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1221 S. Hartmann Drive, Suite F, Lebanon, TN 37090 1-615-377-0950

Dignity of Choice and Dignity of Risk

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What does Dignity of Choice mean?
The right of a person to make an informed decision to engage in experiences of his or her own choosing, which are necessary for personal growth and development. Informed choice means the person is well informed to make an educated and voluntary decision about moving forward with his/her goal or planned activity after s/he has had a meaningful discussion about risks and potential outcomes, both positive and negative, that may result.

What does Dignity of Risk mean?
The idea that self-determination and the right to take reasonable risks are essential for dignity and self-esteem and so should not be impeded by caregivers, concerned about their responsibility to ensure health and welfare.

What is Self-Determination?
A person’s right to make choices about their own life. All persons are entitled to opportunities, respectful support, and the authority to exert control in their lives, to direct their services, and to act on their own behalf.

Dignity of Choice protocol:
Three components of balancing choice and risk include actions to:
1. Identify and document choices and risks during initial assessment and reassessment.
2. Develop a person-centered support plan that includes individualized strategies to honor choices and address each risk.
3. 3. Regularly revisit choice and risk discussion, analyze data (e.g. critical incident management system), monitor individual risks, and modify plans as needed.

How is Dignity of Risk implemented?
The person is supported to develop a risk mitigation plan through identifying the following:
▪ The risk(s) associated with their choices and/or goals.
▪ The potential benefits and potential harm that may be associated with taking the risk(s).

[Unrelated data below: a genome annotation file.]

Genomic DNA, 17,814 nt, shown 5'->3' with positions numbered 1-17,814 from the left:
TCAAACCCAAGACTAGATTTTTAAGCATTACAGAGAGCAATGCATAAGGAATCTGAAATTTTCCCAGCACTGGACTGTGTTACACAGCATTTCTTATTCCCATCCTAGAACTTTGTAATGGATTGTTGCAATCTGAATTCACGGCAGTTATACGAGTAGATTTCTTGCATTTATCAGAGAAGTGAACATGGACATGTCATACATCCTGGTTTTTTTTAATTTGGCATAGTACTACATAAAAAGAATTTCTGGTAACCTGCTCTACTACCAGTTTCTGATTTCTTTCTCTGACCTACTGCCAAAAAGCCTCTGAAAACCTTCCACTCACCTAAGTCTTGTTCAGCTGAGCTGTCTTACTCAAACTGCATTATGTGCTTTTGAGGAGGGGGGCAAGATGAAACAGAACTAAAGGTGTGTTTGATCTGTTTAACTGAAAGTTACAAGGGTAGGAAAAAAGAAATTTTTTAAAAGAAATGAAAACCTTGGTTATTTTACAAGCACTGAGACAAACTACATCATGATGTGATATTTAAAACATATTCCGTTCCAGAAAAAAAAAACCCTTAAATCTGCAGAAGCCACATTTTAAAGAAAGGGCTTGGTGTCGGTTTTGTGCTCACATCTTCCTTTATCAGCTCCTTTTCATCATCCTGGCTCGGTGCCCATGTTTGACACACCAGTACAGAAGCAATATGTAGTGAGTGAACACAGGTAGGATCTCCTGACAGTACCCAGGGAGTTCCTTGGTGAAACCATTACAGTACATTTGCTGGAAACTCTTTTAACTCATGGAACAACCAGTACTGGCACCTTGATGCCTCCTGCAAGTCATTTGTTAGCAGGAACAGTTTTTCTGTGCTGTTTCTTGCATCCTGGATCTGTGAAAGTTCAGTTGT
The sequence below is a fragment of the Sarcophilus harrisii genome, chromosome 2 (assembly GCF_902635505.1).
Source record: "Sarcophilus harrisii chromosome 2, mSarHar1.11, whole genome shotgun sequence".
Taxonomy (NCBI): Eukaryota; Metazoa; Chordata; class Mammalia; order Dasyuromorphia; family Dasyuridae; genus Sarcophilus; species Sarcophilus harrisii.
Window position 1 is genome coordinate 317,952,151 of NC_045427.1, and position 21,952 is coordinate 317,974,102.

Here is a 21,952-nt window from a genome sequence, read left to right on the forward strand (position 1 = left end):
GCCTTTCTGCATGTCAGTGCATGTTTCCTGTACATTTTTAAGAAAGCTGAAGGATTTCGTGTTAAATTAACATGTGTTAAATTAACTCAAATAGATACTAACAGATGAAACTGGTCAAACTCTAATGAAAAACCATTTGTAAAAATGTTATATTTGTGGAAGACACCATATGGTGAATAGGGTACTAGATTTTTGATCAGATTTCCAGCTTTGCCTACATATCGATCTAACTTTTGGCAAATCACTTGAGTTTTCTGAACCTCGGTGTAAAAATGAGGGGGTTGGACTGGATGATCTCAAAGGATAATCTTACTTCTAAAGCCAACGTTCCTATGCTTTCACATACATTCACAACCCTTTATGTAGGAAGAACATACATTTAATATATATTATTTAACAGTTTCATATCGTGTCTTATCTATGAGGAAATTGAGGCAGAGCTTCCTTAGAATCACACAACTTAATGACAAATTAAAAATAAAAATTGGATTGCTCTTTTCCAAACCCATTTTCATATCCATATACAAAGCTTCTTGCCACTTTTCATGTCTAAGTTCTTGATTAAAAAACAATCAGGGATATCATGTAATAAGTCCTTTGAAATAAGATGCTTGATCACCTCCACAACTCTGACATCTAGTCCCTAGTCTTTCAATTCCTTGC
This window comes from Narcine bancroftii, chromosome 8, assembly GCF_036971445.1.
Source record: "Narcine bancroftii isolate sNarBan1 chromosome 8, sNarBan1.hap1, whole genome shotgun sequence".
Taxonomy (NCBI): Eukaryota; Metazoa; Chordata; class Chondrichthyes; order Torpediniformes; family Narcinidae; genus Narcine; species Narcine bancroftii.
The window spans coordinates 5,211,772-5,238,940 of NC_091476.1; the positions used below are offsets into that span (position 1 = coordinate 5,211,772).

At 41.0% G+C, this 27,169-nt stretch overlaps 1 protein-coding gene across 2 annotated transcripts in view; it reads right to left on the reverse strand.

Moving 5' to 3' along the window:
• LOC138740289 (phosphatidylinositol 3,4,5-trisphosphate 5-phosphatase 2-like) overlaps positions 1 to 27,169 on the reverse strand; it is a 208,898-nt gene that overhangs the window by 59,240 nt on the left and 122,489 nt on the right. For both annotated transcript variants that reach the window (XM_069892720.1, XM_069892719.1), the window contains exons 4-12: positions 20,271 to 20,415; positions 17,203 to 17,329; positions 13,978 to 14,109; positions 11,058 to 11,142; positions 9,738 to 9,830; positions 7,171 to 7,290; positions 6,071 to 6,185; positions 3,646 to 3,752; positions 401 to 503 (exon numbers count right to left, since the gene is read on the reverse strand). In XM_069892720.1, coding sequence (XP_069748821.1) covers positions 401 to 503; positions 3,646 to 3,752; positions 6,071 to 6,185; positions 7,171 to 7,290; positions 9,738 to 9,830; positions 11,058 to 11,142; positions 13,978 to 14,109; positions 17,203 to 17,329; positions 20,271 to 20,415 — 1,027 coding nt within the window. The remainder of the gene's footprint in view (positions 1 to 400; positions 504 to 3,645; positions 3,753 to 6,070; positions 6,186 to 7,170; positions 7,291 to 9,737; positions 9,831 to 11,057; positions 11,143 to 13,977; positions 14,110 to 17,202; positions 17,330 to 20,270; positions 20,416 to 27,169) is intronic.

▪ The options for mitigating the risk(s) identified.
▪ Assuming the identified risk mitigation strategies are put in place, whether the person feels the identified risk(s) are worth accepting/taking. The person is supported to make an informed choice once all potential benefits and potential risks have been identified and discussed.

Why is this important?
❖ Supporting dignity of choice means honoring a person’s right to make choices and engage in activities that may involve risks, and committing to assist the person to identify, consider, and implement strategies to mitigate the identified potential negative consequences of these choices.
❖ A proactive approach to risk awareness and identification, and subsequent planning to reasonably mitigate foreseeable risks, is essential in order to avoid adopting an approach that attempts to eliminate all risk from people’s lives. An approach that attempts to eliminate all risk does not recognize that risk is a natural part of life that cannot be eradicated. There is risk in both action and inaction, in choosing to do something or not choosing to do something. Even more important, personal growth is not possible without some amount of risk. Therefore, an approach that seeks to avoid or eliminate all risk results in a person missing opportunities to grow, learn, and experience life. Instead of trying to avoid or eliminate all risks, an approach that values dignity of choice is essential, coupled with a commitment to identify, evaluate, and plan for mitigation of risks that come with living life and striving to reach one’s full potential.